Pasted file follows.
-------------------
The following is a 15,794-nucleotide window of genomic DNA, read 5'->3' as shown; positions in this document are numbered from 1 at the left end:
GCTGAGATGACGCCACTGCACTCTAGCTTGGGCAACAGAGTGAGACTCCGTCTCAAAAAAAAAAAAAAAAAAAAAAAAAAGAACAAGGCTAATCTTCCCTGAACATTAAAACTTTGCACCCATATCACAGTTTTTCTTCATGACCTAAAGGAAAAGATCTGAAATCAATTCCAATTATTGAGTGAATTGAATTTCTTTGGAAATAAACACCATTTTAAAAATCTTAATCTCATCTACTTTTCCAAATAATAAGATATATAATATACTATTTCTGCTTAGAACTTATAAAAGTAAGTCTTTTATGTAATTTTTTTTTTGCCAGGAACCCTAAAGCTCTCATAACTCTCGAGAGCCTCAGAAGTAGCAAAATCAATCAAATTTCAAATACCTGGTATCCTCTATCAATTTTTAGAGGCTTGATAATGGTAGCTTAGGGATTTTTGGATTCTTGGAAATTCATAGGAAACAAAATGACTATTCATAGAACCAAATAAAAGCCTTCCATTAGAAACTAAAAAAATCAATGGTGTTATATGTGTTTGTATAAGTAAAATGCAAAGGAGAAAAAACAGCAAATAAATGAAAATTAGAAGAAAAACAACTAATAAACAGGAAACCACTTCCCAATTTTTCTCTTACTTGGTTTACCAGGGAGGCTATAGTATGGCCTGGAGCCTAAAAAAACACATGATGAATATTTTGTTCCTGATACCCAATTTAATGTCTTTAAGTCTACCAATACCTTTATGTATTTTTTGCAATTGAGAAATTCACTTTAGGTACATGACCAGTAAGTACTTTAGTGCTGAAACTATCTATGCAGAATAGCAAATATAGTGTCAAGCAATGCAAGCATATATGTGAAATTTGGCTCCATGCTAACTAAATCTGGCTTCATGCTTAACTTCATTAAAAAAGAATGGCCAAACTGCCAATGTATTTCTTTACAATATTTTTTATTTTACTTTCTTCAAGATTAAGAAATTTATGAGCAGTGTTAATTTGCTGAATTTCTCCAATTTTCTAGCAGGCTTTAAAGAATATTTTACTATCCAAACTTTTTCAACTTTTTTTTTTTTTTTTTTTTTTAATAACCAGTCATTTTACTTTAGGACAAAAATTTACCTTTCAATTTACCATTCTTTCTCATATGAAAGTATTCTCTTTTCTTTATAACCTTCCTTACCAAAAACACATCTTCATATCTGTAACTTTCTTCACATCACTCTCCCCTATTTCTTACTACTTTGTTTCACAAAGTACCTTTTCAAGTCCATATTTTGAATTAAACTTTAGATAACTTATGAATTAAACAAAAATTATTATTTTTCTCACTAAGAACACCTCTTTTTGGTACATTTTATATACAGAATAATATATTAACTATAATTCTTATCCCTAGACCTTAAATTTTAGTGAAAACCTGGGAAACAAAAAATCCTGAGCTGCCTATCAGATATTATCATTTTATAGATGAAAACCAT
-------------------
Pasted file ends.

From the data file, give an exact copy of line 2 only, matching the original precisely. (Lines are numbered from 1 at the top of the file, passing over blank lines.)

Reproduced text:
GCTGAGATGACGCCACTGCACTCTAGCTTGGGCAACAGAGTGAGACTCCGTCTCAAAAAAAAAAAAAAAAAAAAAAAAAAGAACAAGGCTAATCTTCCCTGAACATTAAAACTTTGCACCCATATCACAGTTTTTCTTCATGACCTAAAGGAAAAGATCTGAAATCAATTCCAATTATTGAGTGAATTGAATTTCTTTGGAAATAAACACCATTTTAAAAATCTTAATCTCATCTACTTTTCCAAATAATAAGATATATAATATACTATTTCTGCTTAGAACTTATAAAAGTAAGTCTTTTATGTAATTTTTTTTTTGCCAGGAACCCTAAAGCTCTCATAACTCTCGAGAGCCTCAGAAGTAGCAAAATCAATCAAATTTCAAATACCTGGTATCCTCTATCAATTTTTAGAGGCTTGATAATGGTAGCTTAGGGATTTTTGGATTCTTGGAAATTCATAGGAAACAAAATGACTATTCATAGAACCAAATAAAAGCCTTCCATTAGAAACTAAAAAAATCAATGGTGTTATATGTGTTTGTATAAGTAAAATGCAAAGGAGAAAAAACAGCAAATAAATGAAAATTAGAAGAAAAACAACTAATAAACAGGAAACCACTTCCCAATTTTTCTCTTACTTGGTTTACCAGGGAGGCTATAGTATGGCCTGGAGCCTAAAAAAACACATGATGAATATTTTGTTCCTGATACCCAATTTAATGTCTTTAAGTCTACCAATACCTTTATGTATTTTTTGCAATTGAGAAATTCACTTTAGGTACATGACCAGTAAGTACTTTAGTGCTGAAACTATCTATGCAGAATAGCAAATATAGTGTCAAGCAATGCAAGCATATATGTGAAATTTGGCTCCATGCTAACTAAATCTGGCTTCATGCTTAACTTCATTAAAAAAGAATGGCCAAACTGCCAATGTATTTCTTTACAATATTTTTTATTTTACTTTCTTCAAGATTAAGAAATTTATGAGCAGTGTTAATTTGCTGAATTTCTCCAATTTTCTAGCAGGCTTTAAAGAATATTTTACTATCCAAACTTTTTCAACTTTTTTTTTTTTTTTTTTTTTTAATAACCAGTCATTTTACTTTAGGACAAAAATTTACCTTTCAATTTACCATTCTTTCTCATATGAAAGTATTCTCTTTTCTTTATAACCTTCCTTACCAAAAACACATCTTCATATCTGTAACTTTCTTCACATCACTCTCCCCTATTTCTTACTACTTTGTTTCACAAAGTACCTTTTCAAGTCCATATTTTGAATTAAACTTTAGATAACTTATGAATTAAACAAAAATTATTATTTTTCTCACTAAGAACACCTCTTTTTGGTACATTTTATATACAGAATAATATATTAACTATAATTCTTATCCCTAGACCTTAAATTTTAGTGAAAACCTGGGAAACAAAAAATCCTGAGCTGCCTATCAGATATTATCATTTTATAGATGAAAACCAT